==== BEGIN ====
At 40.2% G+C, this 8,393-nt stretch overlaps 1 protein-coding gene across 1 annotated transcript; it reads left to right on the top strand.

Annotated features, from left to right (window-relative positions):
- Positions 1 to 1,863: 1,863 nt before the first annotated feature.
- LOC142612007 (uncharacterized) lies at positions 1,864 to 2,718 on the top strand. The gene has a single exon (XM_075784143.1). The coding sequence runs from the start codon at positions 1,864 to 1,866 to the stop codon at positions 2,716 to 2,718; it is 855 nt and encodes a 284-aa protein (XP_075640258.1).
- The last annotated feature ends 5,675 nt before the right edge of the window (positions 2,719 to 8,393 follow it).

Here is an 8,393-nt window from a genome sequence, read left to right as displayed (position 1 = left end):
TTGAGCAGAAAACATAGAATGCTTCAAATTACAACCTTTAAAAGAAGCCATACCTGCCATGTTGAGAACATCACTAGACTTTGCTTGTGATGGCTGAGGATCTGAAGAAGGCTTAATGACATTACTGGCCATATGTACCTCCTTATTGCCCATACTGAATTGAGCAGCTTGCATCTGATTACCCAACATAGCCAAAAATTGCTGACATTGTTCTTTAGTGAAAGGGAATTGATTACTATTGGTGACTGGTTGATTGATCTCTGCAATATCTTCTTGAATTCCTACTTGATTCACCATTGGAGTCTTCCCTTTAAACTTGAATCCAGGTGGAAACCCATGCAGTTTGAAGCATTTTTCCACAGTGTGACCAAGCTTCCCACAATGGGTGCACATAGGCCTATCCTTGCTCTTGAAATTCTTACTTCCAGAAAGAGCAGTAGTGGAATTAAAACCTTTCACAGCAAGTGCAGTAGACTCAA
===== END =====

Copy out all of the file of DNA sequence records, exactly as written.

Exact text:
At 40.2% G+C, this 8,393-nt stretch overlaps 1 protein-coding gene across 1 annotated transcript; it reads left to right on the top strand.

Annotated features, from left to right (window-relative positions):
- Positions 1 to 1,863: 1,863 nt before the first annotated feature.
- LOC142612007 (uncharacterized) lies at positions 1,864 to 2,718 on the top strand. The gene has a single exon (XM_075784143.1). The coding sequence runs from the start codon at positions 1,864 to 1,866 to the stop codon at positions 2,716 to 2,718; it is 855 nt and encodes a 284-aa protein (XP_075640258.1).
- The last annotated feature ends 5,675 nt before the right edge of the window (positions 2,719 to 8,393 follow it).

Here is an 8,393-nt window from a genome sequence, read left to right as displayed (position 1 = left end):
TTGAGCAGAAAACATAGAATGCTTCAAATTACAACCTTTAAAAGAAGCCATACCTGCCATGTTGAGAACATCACTAGACTTTGCTTGTGATGGCTGAGGATCTGAAGAAGGCTTAATGACATTACTGGCCATATGTACCTCCTTATTGCCCATACTGAATTGAGCAGCTTGCATCTGATTACCCAACATAGCCAAAAATTGCTGACATTGTTCTTTAGTGAAAGGGAATTGATTACTATTGGTGACTGGTTGATTGATCTCTGCAATATCTTCTTGAATTCCTACTTGATTCACCATTGGAGTCTTCCCTTTAAACTTGAATCCAGGTGGAAACCCATGCAGTTTGAAGCATTTTTCCACAGTGTGACCAAGCTTCCCACAATGGGTGCACATAGGCCTATCCTTGCTCTTGAAATTCTTACTTCCAGAAAGAGCAGTAGTGGAATTAAAACCTTTCACAGCAAGTGCAGTAGACTCAA